President Gerald Ford urged people to wear "WIN" buttons so we could "Whip Inflation Now."
That stunt was as useless as Cash for Clunkers. But unlike Cash for Clunkers, WIN didn’t encourage fraud and and it didn’t distort the market. Cash for Clunkers does both.
The car trade-in program was supposed to help the environment by getting smoke-belching bombs off the road.
The cars were supposed to be destroyed. But since many of them are valuable, what are the odds that all those dealers, after filling out the tedious government paperwork, really would destroy all those cars?
Some have expressed concern that vehicles that should have been destroyed in the Cash for Clunkers program may turn up on a used car sales lot...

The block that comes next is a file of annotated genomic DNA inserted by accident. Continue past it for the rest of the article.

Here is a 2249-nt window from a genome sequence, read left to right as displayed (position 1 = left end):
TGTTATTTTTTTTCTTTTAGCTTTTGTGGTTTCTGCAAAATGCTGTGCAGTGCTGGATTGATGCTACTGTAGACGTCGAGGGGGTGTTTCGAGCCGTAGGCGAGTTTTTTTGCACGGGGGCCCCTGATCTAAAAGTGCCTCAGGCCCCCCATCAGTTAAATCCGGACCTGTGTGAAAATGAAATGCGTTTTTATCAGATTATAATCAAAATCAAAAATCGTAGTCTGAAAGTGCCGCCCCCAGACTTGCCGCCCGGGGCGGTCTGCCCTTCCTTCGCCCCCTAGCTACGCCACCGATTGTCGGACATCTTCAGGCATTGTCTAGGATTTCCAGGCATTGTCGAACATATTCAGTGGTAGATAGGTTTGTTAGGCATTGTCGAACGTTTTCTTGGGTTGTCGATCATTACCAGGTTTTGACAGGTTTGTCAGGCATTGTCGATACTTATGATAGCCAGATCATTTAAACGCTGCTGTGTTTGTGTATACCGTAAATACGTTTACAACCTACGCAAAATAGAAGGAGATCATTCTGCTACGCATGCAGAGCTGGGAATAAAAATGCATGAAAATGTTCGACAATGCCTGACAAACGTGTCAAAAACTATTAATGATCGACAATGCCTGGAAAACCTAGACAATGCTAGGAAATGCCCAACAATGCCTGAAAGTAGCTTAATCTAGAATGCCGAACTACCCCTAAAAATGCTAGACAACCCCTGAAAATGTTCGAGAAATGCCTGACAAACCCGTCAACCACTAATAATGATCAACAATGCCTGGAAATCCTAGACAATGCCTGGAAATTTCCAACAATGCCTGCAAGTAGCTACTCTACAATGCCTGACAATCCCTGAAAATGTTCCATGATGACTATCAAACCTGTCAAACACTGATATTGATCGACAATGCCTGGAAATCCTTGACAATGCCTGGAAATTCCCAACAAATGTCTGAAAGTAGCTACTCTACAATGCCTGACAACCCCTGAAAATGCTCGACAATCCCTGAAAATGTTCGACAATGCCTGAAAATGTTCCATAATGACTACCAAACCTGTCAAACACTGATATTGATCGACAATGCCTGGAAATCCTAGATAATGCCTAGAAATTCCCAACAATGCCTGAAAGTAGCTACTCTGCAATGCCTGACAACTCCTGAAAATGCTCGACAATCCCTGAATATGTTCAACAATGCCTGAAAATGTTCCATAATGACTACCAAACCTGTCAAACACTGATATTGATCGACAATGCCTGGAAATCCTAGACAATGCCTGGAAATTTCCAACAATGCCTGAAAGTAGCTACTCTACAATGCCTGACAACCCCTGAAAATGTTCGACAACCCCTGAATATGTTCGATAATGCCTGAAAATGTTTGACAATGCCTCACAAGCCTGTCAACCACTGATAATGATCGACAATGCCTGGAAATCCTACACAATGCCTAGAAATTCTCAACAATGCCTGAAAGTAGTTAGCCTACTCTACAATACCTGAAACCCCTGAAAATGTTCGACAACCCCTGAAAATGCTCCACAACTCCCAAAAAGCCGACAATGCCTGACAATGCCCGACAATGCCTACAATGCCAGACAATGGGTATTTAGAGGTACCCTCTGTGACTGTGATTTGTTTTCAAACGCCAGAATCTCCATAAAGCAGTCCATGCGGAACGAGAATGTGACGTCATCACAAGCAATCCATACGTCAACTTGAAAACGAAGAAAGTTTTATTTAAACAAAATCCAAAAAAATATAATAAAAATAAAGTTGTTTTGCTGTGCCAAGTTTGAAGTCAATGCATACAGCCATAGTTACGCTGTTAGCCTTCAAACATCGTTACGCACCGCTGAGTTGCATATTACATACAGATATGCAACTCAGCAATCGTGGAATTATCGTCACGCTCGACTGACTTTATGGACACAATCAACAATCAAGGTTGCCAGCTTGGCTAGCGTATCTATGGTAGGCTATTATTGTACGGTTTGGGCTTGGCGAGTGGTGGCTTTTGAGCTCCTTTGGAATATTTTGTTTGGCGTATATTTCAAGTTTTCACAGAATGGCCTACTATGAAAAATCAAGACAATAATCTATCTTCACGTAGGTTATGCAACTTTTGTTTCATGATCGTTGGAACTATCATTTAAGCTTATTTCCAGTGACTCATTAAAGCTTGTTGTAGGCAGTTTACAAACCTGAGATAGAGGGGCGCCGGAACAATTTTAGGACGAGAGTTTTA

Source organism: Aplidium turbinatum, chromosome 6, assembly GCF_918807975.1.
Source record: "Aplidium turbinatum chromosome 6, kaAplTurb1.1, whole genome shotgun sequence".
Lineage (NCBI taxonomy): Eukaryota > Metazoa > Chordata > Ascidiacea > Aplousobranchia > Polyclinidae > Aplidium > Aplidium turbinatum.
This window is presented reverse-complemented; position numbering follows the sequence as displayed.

Carfax.com now has that information on its Web site, allowing people to enter a vehicle identification number to check if the vehicle they want to buy might be registered as a clunker for free. Carfax spokesman Larry Gamache said some "clunkers" are back on the road in spite of a promise that they be destroyed. "We fully expect that clunker vehicles are going to be with us for a long time," Gamache said. "It's just too much incentive for conmen to make a quick buck."
Who could have predicted that?